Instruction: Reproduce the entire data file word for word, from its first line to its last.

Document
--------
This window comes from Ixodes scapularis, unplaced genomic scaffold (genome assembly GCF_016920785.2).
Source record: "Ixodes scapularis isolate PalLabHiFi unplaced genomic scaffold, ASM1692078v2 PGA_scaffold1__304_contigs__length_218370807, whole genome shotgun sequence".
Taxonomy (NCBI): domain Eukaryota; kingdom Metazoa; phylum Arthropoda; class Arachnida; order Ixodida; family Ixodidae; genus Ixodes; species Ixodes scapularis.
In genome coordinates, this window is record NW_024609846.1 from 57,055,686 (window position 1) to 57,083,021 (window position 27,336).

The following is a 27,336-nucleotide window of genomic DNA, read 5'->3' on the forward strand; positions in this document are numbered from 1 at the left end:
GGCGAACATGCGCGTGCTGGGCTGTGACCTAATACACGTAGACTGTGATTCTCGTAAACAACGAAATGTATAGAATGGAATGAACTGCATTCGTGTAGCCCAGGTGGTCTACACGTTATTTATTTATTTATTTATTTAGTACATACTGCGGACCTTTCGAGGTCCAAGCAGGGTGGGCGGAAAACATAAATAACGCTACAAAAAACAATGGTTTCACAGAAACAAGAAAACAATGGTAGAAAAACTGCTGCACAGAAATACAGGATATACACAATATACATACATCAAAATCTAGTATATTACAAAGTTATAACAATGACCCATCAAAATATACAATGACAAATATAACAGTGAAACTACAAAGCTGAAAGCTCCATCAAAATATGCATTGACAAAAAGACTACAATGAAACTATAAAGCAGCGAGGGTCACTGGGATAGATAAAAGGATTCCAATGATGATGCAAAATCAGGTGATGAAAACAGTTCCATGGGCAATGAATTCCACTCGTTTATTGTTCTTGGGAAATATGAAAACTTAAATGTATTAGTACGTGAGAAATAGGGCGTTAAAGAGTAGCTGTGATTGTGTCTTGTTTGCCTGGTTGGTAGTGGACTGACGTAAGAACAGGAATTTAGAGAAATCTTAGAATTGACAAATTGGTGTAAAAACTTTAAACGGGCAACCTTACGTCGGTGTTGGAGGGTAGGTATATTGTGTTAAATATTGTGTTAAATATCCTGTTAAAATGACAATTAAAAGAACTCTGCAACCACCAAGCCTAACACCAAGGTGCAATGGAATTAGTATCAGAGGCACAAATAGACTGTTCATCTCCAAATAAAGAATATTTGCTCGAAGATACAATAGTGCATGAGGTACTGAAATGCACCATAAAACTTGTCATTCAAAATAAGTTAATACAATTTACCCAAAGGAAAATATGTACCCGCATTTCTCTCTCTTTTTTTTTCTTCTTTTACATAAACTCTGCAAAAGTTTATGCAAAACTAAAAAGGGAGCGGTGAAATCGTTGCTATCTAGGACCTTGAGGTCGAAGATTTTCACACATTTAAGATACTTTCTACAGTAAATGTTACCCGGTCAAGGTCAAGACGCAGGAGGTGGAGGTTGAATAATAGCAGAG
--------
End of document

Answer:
This window comes from Ixodes scapularis, unplaced genomic scaffold (genome assembly GCF_016920785.2).
Source record: "Ixodes scapularis isolate PalLabHiFi unplaced genomic scaffold, ASM1692078v2 PGA_scaffold1__304_contigs__length_218370807, whole genome shotgun sequence".
Taxonomy (NCBI): domain Eukaryota; kingdom Metazoa; phylum Arthropoda; class Arachnida; order Ixodida; family Ixodidae; genus Ixodes; species Ixodes scapularis.
In genome coordinates, this window is record NW_024609846.1 from 57,055,686 (window position 1) to 57,083,021 (window position 27,336).

The following is a 27,336-nucleotide window of genomic DNA, read 5'->3' on the forward strand; positions in this document are numbered from 1 at the left end:
GGCGAACATGCGCGTGCTGGGCTGTGACCTAATACACGTAGACTGTGATTCTCGTAAACAACGAAATGTATAGAATGGAATGAACTGCATTCGTGTAGCCCAGGTGGTCTACACGTTATTTATTTATTTATTTATTTAGTACATACTGCGGACCTTTCGAGGTCCAAGCAGGGTGGGCGGAAAACATAAATAACGCTACAAAAAACAATGGTTTCACAGAAACAAGAAAACAATGGTAGAAAAACTGCTGCACAGAAATACAGGATATACACAATATACATACATCAAAATCTAGTATATTACAAAGTTATAACAATGACCCATCAAAATATACAATGACAAATATAACAGTGAAACTACAAAGCTGAAAGCTCCATCAAAATATGCATTGACAAAAAGACTACAATGAAACTATAAAGCAGCGAGGGTCACTGGGATAGATAAAAGGATTCCAATGATGATGCAAAATCAGGTGATGAAAACAGTTCCATGGGCAATGAATTCCACTCGTTTATTGTTCTTGGGAAATATGAAAACTTAAATGTATTAGTACGTGAGAAATAGGGCGTTAAAGAGTAGCTGTGATTGTGTCTTGTTTGCCTGGTTGGTAGTGGACTGACGTAAGAACAGGAATTTAGAGAAATCTTAGAATTGACAAATTGGTGTAAAAACTTTAAACGGGCAACCTTACGTCGGTGTTGGAGGGTAGGTATATTGTGTTAAATATTGTGTTAAATATCCTGTTAAAATGACAATTAAAAGAACTCTGCAACCACCAAGCCTAACACCAAGGTGCAATGGAATTAGTATCAGAGGCACAAATAGACTGTTCATCTCCAAATAAAGAATATTTGCTCGAAGATACAATAGTGCATGAGGTACTGAAATGCACCATAAAACTTGTCATTCAAAATAAGTTAATACAATTTACCCAAAGGAAAATATGTACCCGCATTTCTCTCTCTTTTTTTTTCTTCTTTTACATAAACTCTGCAAAAGTTTATGCAAAACTAAAAAGGGAGCGGTGAAATCGTTGCTATCTAGGACCTTGAGGTCGAAGATTTTCACACATTTAAGATACTTTCTACAGTAAATGTTACCCGGTCAAGGTCAAGACGCAGGAGGTGGAGGTTGAATAATAGCAGAG